A fantasy garden is one that allows us to escape to a different place or satisfy a particular interest. Editor Paul Plant takes us into the fantasy gardens of three keen gardeners and talks to them about their creations.
Fantasy is not the exclusive realm of children, although a fantasy garden is ideal for encouraging the younger generation to play in the garden.
For young girls this can involve fairies, goblins, sprites and wizards; and for the boys it’s typically pirates, ships, warlocks and trolls. Whatever comics or books children read, a fantasy garden could be created to complement the story.
For adults a fantasy garden can provide an outlet for the expression of one’s art, the whimsy of collectables and for some a fascination with a location or holiday destination. In fact, the proverbial tropical Balinese garden could be defined as a fantasy garden for some of us.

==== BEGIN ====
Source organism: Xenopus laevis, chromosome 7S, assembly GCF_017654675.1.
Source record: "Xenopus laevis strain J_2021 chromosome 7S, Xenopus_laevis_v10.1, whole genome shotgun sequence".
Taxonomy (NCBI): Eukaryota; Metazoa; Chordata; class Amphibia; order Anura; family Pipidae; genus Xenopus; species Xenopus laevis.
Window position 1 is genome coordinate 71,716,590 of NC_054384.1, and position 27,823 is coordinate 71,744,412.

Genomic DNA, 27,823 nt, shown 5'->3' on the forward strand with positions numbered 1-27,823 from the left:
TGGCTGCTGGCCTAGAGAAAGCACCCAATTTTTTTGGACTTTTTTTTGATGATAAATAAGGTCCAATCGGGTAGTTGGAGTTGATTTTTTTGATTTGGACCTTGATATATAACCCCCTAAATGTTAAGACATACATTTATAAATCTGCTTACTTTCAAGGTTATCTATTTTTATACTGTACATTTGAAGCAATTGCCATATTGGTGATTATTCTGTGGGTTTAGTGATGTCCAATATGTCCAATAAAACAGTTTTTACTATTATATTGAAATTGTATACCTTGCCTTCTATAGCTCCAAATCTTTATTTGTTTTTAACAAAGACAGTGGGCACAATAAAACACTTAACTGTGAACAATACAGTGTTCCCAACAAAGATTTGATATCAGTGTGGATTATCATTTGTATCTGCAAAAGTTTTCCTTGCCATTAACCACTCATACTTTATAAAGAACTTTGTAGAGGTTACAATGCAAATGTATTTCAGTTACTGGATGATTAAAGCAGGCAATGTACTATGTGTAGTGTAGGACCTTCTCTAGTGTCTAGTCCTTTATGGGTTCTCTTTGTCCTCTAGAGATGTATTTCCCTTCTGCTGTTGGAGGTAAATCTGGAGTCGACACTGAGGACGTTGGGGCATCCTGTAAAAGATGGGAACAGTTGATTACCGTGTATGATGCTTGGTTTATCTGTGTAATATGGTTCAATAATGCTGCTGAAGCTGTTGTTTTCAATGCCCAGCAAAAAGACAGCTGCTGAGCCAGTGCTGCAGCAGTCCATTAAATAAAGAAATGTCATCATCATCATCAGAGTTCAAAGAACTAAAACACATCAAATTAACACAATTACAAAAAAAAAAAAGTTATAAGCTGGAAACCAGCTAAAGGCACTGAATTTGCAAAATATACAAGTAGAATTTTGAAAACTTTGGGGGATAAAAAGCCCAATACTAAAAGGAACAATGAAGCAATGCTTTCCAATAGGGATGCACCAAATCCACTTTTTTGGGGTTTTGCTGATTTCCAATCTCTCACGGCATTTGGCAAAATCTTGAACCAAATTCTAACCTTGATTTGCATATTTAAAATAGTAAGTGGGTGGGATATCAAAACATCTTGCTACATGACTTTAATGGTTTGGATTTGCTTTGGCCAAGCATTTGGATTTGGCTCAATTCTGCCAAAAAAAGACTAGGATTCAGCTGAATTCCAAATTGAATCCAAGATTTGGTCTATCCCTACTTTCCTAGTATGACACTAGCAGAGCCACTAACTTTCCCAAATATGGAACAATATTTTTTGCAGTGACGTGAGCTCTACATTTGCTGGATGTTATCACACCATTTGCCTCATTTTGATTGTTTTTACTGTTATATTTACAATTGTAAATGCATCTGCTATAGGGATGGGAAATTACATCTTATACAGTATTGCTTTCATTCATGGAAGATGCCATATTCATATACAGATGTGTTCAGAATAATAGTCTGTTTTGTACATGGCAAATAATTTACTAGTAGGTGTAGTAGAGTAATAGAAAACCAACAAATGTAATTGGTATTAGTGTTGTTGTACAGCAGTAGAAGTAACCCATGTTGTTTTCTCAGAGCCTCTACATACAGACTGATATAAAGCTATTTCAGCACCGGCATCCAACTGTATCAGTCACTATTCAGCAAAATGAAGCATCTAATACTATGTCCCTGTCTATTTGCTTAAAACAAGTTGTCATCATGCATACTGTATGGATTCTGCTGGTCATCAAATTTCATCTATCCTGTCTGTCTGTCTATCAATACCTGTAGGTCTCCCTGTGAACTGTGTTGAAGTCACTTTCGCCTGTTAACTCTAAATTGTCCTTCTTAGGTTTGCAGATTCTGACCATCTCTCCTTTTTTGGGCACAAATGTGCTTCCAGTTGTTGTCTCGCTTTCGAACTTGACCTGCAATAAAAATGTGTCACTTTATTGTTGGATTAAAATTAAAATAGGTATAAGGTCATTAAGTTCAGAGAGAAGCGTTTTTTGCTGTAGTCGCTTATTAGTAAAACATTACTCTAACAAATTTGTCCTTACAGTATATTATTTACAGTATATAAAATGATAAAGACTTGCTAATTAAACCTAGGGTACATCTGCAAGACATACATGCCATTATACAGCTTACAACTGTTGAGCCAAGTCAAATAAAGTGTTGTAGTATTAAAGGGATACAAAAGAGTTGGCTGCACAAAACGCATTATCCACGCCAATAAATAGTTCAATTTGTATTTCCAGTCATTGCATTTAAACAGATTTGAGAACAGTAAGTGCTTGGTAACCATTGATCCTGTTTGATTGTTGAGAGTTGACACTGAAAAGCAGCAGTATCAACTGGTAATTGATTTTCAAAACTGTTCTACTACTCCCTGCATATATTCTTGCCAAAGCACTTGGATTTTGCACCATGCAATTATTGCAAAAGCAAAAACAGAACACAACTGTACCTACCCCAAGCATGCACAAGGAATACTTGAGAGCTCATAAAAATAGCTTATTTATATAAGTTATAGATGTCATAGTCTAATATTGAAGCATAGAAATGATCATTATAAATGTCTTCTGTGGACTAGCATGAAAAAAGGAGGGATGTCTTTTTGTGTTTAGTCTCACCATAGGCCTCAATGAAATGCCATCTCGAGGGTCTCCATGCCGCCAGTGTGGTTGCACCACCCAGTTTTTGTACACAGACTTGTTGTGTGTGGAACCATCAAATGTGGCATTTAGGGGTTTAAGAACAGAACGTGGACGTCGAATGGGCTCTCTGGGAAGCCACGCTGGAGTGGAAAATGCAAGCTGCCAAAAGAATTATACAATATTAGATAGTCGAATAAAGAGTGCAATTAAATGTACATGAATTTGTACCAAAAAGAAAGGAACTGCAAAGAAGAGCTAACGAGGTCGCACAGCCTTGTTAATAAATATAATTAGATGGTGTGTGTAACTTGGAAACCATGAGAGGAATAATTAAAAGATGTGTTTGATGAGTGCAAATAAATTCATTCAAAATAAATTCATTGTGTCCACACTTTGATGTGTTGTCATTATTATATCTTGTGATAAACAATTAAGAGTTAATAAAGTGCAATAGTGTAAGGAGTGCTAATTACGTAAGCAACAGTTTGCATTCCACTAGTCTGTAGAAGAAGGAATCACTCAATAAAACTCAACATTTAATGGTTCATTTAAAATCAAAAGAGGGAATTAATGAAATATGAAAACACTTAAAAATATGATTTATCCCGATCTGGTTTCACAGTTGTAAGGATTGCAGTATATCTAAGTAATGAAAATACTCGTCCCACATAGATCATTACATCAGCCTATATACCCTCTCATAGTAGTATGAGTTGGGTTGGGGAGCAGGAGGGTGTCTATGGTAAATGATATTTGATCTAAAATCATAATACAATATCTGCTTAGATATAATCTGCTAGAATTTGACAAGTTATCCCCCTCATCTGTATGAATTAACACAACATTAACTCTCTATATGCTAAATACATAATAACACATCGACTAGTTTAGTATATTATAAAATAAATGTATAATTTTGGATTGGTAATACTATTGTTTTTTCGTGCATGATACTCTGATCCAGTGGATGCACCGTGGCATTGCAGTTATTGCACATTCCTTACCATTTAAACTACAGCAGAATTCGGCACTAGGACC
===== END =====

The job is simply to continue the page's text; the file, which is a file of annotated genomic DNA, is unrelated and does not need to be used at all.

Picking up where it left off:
The following three gardens are featured:
Susanne’s Hideaway Garden
Located 88km west of Mackay at an altitude of 791m, sits a garden near Eungulla National Park that is testament to the craft endurance of one artist.
Fantasy is not just for children. With 6,000m2 of land in Samford Valley and 10 years of hard work, Ron and Helena King have created a garden with multiple fantasy features, all on shale and clay.
Jan and Jim Flanigan of Mt Crosby created the Flanigan Fairy Garden for the children – to get them more involved in gardening. These days they tidy it up, are actively involved in replanting the themed garden and organise the positions of fairies – a very important task for the girls.